FutureFive NZ - SPORE

Warning: This story was published more than a year ago.


Genre: Strategy
Classification: PG
Platform: PC, MAC

Genesis. It’s a powerful word and not just for the religiously inclined. Imagine being the creator of life and then having ultimate control over the life you create as it grows and becomes something extraordinarily unique. According to the Bible, God formed man in his own image. What would you create if you had the power to do just that? Welcome to Spore.
The initial Cell stage of the game is where it all happens. Your microscopic creature needs to eat a lot of food and avoid everything else to survive - especially if you chose to be a passive, plant-eating, tree-hugging type of organism. But sometimes being eaten can be beneficial as larger cell creatures will devour smaller ones, which will create a unique item such as a sharp horn for protection. Eventually you will have to allow your freak to breed, to help put the wheels of evolution in motion, but this is all part of nature’s grand plan. The Creature stage is very similar to the Cell stage, but instead of being in a cell pool you will be adventuring out in the wilds of nature. Herbivores look for plants to eat, while carnivores hunt the herbivores. One of the best features in the Creature stage is that you can form alliances with other creatures. If you’re sick of being someone else’s dinner, the best option is to become friends with a neighbouring group of herbivores. Strategically, this makes life a whole lot easier for your plant-munching life form.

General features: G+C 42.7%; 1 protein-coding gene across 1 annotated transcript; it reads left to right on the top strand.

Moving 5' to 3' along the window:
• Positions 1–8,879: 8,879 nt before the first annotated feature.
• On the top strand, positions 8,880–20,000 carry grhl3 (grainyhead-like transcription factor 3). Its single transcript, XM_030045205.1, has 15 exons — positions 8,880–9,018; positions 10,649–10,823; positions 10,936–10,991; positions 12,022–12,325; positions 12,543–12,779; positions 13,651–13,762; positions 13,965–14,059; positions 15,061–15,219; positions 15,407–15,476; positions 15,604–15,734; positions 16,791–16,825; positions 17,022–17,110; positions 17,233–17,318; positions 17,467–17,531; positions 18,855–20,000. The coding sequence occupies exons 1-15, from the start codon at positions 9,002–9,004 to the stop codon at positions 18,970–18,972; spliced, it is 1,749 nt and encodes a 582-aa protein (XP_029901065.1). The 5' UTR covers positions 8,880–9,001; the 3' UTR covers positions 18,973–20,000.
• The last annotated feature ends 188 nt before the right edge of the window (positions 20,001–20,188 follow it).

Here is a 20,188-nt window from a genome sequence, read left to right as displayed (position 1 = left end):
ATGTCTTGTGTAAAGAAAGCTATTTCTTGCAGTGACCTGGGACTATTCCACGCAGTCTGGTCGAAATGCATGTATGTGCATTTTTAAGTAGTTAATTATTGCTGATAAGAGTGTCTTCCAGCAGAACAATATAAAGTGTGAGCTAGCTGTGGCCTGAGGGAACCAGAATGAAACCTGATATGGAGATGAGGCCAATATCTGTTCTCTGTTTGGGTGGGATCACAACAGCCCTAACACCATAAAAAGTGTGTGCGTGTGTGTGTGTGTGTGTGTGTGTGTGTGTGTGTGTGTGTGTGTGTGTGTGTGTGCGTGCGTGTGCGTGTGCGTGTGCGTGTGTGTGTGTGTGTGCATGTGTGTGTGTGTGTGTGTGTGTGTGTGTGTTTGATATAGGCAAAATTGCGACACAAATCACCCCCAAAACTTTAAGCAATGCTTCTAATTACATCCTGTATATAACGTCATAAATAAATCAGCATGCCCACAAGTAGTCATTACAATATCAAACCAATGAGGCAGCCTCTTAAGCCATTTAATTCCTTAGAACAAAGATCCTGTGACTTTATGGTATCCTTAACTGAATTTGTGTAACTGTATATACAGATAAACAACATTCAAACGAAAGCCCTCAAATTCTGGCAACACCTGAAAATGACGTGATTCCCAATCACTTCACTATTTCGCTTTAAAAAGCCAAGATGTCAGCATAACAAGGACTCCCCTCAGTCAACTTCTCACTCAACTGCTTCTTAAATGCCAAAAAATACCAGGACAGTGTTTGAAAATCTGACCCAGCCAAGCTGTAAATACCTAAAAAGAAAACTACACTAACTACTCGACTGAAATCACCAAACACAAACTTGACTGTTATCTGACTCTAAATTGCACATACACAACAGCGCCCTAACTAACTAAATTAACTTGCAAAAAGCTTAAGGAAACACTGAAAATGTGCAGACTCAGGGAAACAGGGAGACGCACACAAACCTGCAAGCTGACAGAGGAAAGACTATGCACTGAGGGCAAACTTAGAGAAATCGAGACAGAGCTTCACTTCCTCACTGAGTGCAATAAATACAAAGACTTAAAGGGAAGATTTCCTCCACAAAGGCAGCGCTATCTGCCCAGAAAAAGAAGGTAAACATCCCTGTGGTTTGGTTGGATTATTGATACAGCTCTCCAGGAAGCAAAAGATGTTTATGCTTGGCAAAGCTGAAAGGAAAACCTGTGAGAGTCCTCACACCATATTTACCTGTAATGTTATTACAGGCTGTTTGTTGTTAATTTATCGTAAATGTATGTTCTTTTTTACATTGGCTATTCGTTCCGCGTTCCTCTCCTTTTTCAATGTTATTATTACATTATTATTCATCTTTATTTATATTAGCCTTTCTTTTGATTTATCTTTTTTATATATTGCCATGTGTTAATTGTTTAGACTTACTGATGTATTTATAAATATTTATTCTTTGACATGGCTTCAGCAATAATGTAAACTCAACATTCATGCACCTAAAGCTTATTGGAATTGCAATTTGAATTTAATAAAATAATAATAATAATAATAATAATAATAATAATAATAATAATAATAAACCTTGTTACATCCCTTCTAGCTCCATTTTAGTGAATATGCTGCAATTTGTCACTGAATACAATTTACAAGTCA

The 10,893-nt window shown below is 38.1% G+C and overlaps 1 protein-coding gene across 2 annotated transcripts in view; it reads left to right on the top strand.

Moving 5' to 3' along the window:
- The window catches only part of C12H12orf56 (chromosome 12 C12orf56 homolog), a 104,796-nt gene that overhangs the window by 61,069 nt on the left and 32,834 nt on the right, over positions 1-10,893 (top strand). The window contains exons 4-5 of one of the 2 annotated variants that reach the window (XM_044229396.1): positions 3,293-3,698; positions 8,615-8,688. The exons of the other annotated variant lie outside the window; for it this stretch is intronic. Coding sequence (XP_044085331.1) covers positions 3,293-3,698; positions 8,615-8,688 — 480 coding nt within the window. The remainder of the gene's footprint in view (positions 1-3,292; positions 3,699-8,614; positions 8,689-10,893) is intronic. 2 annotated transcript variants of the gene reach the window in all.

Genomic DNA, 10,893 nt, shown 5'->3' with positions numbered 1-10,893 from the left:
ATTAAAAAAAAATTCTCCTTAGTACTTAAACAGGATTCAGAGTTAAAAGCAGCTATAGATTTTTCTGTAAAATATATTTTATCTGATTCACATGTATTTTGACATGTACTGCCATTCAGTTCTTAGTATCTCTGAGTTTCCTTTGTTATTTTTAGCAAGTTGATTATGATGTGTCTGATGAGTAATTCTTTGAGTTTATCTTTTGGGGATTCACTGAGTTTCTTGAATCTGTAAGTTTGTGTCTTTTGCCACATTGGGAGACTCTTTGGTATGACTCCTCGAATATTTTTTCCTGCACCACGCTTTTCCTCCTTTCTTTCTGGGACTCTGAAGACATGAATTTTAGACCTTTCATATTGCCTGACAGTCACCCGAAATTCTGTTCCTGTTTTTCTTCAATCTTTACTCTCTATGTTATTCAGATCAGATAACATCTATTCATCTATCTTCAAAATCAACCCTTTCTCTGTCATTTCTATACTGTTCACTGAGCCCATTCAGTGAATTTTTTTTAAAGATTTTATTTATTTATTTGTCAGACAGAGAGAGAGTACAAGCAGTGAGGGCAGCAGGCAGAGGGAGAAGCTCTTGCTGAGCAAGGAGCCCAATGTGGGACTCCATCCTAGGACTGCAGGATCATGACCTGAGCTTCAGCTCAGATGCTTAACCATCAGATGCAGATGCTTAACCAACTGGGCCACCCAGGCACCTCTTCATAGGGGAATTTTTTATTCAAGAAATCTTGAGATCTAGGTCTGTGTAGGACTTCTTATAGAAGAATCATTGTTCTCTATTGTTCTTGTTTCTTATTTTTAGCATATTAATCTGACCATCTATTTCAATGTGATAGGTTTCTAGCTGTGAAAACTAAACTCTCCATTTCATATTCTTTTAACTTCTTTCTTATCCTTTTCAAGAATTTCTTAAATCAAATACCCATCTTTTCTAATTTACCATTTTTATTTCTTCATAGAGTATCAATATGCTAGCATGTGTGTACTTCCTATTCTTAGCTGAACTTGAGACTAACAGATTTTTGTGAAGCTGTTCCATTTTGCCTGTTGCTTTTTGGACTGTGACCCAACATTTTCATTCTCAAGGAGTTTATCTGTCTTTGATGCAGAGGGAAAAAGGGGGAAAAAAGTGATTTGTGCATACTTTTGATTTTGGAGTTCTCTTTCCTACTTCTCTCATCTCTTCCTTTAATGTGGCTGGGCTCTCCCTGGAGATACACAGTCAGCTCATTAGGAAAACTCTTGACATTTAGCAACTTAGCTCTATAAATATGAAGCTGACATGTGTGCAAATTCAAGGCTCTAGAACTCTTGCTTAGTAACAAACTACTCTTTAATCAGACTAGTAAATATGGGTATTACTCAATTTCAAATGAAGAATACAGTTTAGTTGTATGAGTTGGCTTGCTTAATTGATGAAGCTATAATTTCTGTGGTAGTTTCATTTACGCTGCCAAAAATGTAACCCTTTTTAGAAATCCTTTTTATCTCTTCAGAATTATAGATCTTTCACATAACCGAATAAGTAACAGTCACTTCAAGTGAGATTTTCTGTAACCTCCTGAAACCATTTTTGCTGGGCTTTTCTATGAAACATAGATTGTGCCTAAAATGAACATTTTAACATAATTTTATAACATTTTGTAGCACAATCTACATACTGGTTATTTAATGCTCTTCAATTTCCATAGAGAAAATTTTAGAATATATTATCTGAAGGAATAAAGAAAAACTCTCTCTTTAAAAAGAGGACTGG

I think the next two stages - Tribe and Civilisation - are the hardest in the game. These stages unlock the Real Time Strategy component of the gameplay. Your goal is to either befriend other tribes or make them extinct while you gather food. In the last part of this stage your creature will create structures and enhancements that will make it easier to survive. You can work to invent stone axes or spears to make your tribe stronger in battle. You can even construct special structures for musical instruments such as horns, which are used as a form of communication with other tribes. Each tribe has a chieftain, who is the most powerful unit in the Tribe stage. Just like many strategy games, you can use your strongest tribal unit in battle or when you want to form alliances with other tribes. If you opt for building an alliance, you will then be taken to a mini-game where you can play music to the other tribe in an attempt to entice them to be your friend and ally.
In the Civilisation stage, your success depends on how well you have evolved up until this point. You’ll be busy making units, buildings and other structures to truly make your mark on the world you’re trying to conquer. Importantly, you have full creative control over the different structures and units you produce, allowing them to be tweaked to your liking. When vehicles begin to appear, they give you the ability to take over other cities and expand your territory much faster. This expansion process involves planning strategic battles and forming strong alliances to succeed. By this stage of the game, creature creation is all but left behind and Spore has become a full-blown Real Time Strategy game. The final stage is Space. This sees your fully-evolved creature (and your entire tribe) venturing through the cosmos to other planets and encountering alien life forms.
There’s no doubt that Spore is a groundbreaking and unique game unlike anything we’ve seen before. However, as expansive as the game is, I couldn’t help but feel the creation and evolution of your creature is the true core of the Spore experience. Everything else just seemed a bit like window-dressing. I also found the lack of a multiplayer mode more than a little disappointing. That said, the ability to create your very own creature from scratch is utterly captivating and fascinating, and you’ll spend several hours doing this alone.

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